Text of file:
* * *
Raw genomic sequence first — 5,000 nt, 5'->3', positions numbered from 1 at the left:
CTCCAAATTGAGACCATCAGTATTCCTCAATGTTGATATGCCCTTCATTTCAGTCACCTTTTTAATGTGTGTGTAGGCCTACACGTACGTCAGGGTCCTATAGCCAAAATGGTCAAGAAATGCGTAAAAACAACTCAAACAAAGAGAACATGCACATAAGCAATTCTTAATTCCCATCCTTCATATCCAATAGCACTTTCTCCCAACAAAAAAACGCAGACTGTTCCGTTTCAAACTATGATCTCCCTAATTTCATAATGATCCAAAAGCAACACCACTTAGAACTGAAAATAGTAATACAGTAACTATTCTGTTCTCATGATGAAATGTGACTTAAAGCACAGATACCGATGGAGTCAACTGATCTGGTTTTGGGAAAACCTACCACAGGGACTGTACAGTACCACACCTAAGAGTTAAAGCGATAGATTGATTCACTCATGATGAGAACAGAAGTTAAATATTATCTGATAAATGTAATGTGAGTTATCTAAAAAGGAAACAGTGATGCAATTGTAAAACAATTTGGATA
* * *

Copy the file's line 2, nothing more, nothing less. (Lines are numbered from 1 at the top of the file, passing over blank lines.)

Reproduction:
CTCCAAATTGAGACCATCAGTATTCCTCAATGTTGATATGCCCTTCATTTCAGTCACCTTTTTAATGTGTGTGTAGGCCTACACGTACGTCAGGGTCCTATAGCCAAAATGGTCAAGAAATGCGTAAAAACAACTCAAACAAAGAGAACATGCACATAAGCAATTCTTAATTCCCATCCTTCATATCCAATAGCACTTTCTCCCAACAAAAAAACGCAGACTGTTCCGTTTCAAACTATGATCTCCCTAATTTCATAATGATCCAAAAGCAACACCACTTAGAACTGAAAATAGTAATACAGTAACTATTCTGTTCTCATGATGAAATGTGACTTAAAGCACAGATACCGATGGAGTCAACTGATCTGGTTTTGGGAAAACCTACCACAGGGACTGTACAGTACCACACCTAAGAGTTAAAGCGATAGATTGATTCACTCATGATGAGAACAGAAGTTAAATATTATCTGATAAATGTAATGTGAGTTATCTAAAAAGGAAACAGTGATGCAATTGTAAAACAATTTGGATA